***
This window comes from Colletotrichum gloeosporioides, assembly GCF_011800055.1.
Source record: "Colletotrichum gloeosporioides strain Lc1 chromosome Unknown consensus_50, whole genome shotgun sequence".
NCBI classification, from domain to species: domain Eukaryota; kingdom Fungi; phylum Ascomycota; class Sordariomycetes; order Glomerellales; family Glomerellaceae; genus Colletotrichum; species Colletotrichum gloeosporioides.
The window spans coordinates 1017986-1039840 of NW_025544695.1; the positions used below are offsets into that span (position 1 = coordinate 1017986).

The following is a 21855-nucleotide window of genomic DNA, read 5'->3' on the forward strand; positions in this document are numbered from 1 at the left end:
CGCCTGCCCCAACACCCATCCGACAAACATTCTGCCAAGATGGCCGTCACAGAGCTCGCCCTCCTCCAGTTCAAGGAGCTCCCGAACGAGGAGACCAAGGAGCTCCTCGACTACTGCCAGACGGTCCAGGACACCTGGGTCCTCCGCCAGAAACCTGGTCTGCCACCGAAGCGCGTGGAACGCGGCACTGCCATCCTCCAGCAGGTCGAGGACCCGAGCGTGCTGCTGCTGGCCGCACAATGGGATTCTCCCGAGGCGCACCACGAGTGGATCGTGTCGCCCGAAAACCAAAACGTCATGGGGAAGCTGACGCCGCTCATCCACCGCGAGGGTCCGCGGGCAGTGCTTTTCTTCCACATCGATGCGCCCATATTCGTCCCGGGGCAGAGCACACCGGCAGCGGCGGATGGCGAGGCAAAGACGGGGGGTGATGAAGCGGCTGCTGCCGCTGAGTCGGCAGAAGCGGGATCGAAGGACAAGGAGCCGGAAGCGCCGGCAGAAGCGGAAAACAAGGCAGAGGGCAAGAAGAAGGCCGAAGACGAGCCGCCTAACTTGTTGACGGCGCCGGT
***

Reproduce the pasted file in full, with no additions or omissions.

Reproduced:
This window comes from Colletotrichum gloeosporioides, assembly GCF_011800055.1.
Source record: "Colletotrichum gloeosporioides strain Lc1 chromosome Unknown consensus_50, whole genome shotgun sequence".
NCBI classification, from domain to species: domain Eukaryota; kingdom Fungi; phylum Ascomycota; class Sordariomycetes; order Glomerellales; family Glomerellaceae; genus Colletotrichum; species Colletotrichum gloeosporioides.
The window spans coordinates 1017986-1039840 of NW_025544695.1; the positions used below are offsets into that span (position 1 = coordinate 1017986).

The following is a 21855-nucleotide window of genomic DNA, read 5'->3' on the forward strand; positions in this document are numbered from 1 at the left end:
CGCCTGCCCCAACACCCATCCGACAAACATTCTGCCAAGATGGCCGTCACAGAGCTCGCCCTCCTCCAGTTCAAGGAGCTCCCGAACGAGGAGACCAAGGAGCTCCTCGACTACTGCCAGACGGTCCAGGACACCTGGGTCCTCCGCCAGAAACCTGGTCTGCCACCGAAGCGCGTGGAACGCGGCACTGCCATCCTCCAGCAGGTCGAGGACCCGAGCGTGCTGCTGCTGGCCGCACAATGGGATTCTCCCGAGGCGCACCACGAGTGGATCGTGTCGCCCGAAAACCAAAACGTCATGGGGAAGCTGACGCCGCTCATCCACCGCGAGGGTCCGCGGGCAGTGCTTTTCTTCCACATCGATGCGCCCATATTCGTCCCGGGGCAGAGCACACCGGCAGCGGCGGATGGCGAGGCAAAGACGGGGGGTGATGAAGCGGCTGCTGCCGCTGAGTCGGCAGAAGCGGGATCGAAGGACAAGGAGCCGGAAGCGCCGGCAGAAGCGGAAAACAAGGCAGAGGGCAAGAAGAAGGCCGAAGACGAGCCGCCTAACTTGTTGACGGCGCCGGT